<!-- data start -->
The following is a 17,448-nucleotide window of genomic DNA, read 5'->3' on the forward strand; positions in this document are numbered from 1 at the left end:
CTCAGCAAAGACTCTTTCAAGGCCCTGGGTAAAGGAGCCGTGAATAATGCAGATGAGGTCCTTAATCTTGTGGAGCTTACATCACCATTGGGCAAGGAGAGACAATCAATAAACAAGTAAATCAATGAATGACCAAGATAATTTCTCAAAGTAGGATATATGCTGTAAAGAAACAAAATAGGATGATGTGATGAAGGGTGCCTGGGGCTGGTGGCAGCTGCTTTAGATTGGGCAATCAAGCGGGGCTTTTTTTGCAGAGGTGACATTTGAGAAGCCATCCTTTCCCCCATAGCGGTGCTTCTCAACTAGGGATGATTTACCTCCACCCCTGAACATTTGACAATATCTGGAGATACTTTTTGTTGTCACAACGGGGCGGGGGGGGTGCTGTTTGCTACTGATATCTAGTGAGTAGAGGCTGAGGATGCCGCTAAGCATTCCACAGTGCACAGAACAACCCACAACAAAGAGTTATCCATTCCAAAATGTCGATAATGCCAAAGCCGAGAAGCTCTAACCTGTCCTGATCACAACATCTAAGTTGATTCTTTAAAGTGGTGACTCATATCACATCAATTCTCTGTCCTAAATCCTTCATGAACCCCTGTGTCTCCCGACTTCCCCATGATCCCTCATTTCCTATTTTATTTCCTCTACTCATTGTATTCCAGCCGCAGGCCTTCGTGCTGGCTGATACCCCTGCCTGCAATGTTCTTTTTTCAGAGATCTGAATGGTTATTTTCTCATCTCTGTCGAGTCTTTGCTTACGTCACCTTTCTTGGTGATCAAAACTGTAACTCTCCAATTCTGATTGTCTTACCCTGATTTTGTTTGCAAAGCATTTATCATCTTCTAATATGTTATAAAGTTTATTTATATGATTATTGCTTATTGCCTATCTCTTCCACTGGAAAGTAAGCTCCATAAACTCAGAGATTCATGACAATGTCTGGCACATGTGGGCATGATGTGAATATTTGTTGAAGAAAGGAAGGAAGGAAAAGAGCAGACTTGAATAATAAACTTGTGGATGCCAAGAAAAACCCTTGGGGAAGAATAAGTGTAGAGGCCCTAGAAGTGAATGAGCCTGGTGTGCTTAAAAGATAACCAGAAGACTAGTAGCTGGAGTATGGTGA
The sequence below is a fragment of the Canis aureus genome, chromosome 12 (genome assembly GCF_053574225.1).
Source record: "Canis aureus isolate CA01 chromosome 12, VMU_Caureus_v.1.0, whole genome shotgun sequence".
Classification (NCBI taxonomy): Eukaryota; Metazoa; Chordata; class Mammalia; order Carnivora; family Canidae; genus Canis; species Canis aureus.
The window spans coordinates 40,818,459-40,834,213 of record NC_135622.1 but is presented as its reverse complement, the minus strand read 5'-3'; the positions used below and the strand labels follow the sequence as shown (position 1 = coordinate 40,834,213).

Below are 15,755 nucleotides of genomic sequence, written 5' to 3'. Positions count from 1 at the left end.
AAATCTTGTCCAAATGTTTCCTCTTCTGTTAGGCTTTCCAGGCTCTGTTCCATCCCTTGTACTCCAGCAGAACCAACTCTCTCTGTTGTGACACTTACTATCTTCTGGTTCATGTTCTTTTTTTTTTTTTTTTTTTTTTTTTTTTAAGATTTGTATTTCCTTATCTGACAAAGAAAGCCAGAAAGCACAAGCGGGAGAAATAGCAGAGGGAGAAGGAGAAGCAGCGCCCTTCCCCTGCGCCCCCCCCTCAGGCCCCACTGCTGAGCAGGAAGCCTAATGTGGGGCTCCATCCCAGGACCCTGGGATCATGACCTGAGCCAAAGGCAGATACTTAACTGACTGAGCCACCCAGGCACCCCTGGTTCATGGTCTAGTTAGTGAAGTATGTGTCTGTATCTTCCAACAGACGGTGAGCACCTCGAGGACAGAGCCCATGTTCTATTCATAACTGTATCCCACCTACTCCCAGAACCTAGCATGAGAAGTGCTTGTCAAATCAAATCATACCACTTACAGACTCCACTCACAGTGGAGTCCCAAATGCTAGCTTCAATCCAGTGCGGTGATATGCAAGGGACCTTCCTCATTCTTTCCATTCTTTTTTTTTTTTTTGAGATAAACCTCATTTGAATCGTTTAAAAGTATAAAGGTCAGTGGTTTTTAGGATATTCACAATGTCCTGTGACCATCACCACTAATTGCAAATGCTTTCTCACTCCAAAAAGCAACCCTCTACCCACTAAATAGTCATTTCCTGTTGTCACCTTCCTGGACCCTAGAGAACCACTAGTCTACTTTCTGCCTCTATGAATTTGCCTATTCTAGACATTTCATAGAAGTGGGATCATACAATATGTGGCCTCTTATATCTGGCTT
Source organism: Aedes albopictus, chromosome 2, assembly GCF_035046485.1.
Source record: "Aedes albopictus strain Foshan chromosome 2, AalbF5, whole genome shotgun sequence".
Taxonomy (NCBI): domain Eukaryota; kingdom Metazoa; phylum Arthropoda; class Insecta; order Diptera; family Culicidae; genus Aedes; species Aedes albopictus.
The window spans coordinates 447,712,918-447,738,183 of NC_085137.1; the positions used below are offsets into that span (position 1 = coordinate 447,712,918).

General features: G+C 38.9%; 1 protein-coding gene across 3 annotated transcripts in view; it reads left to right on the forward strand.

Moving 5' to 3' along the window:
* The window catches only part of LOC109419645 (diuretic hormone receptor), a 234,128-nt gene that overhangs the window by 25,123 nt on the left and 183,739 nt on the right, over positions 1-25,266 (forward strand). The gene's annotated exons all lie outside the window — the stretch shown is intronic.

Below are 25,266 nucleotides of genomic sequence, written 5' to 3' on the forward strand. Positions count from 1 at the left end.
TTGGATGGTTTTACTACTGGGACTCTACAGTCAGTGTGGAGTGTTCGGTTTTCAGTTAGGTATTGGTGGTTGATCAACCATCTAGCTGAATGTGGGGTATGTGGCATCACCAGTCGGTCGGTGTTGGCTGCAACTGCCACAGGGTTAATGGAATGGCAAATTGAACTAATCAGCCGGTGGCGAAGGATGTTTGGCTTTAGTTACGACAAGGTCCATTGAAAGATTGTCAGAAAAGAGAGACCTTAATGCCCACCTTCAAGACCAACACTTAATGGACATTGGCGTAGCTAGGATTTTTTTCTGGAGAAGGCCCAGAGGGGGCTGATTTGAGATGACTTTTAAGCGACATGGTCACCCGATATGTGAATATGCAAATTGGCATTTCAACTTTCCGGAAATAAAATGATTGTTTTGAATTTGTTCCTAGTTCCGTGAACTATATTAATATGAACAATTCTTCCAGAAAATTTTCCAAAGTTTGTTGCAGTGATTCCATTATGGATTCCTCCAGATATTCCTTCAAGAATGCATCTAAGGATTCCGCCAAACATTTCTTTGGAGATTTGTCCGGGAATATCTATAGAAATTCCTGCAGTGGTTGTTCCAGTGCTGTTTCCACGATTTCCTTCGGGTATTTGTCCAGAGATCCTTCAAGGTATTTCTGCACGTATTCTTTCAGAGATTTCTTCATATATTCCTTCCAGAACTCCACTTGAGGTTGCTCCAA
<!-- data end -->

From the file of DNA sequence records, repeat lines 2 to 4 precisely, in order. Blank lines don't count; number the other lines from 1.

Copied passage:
CTCAGCAAAGACTCTTTCAAGGCCCTGGGTAAAGGAGCCGTGAATAATGCAGATGAGGTCCTTAATCTTGTGGAGCTTACATCACCATTGGGCAAGGAGAGACAATCAATAAACAAGTAAATCAATGAATGACCAAGATAATTTCTCAAAGTAGGATATATGCTGTAAAGAAACAAAATAGGATGATGTGATGAAGGGTGCCTGGGGCTGGTGGCAGCTGCTTTAGATTGGGCAATCAAGCGGGGCTTTTTTTGCAGAGGTGACATTTGAGAAGCCATCCTTTCCCCCATAGCGGTGCTTCTCAACTAGGGATGATTTACCTCCACCCCTGAACATTTGACAATATCTGGAGATACTTTTTGTTGTCACAACGGGGCGGGGGGGGTGCTGTTTGCTACTGATATCTAGTGAGTAGAGGCTGAGGATGCCGCTAAGCATTCCACAGTGCACAGAACAACCCACAACAAAGAGTTATCCATTCCAAAATGTCGATAATGCCAAAGCCGAGAAGCTCTAACCTGTCCTGATCACAACATCTAAGTTGATTCTTTAAAGTGGTGACTCATATCACATCAATTCTCTGTCCTAAATCCTTCATGAACCCCTGTGTCTCCCGACTTCCCCATGATCCCTCATTTCCTATTTTATTTCCTCTACTCATTGTATTCCAGCCGCAGGCCTTCGTGCTGGCTGATACCCCTGCCTGCAATGTTCTTTTTTCAGAGATCTGAATGGTTATTTTCTCATCTCTGTCGAGTCTTTGCTTACGTCACCTTTCTTGGTGATCAAAACTGTAACTCTCCAATTCTGATTGTCTTACCCTGATTTTGTTTGCAAAGCATTTATCATCTTCTAATATGTTATAAAGTTTATTTATATGATTATTGCTTATTGCCTATCTCTTCCACTGGAAAGTAAGCTCCATAAACTCAGAGATTCATGACAATGTCTGGCACATGTGGGCATGATGTGAATATTTGTTGAAGAAAGGAAGGAAGGAAAAGAGCAGACTTGAATAATAAACTTGTGGATGCCAAGAAAAACCCTTGGGGAAGAATAAGTGTAGAGGCCCTAGAAGTGAATGAGCCTGGTGTGCTTAAAAGATAACCAGAAGACTAGTAGCTGGAGTATGGTGA
The sequence below is a fragment of the Canis aureus genome, chromosome 12 (genome assembly GCF_053574225.1).
Source record: "Canis aureus isolate CA01 chromosome 12, VMU_Caureus_v.1.0, whole genome shotgun sequence".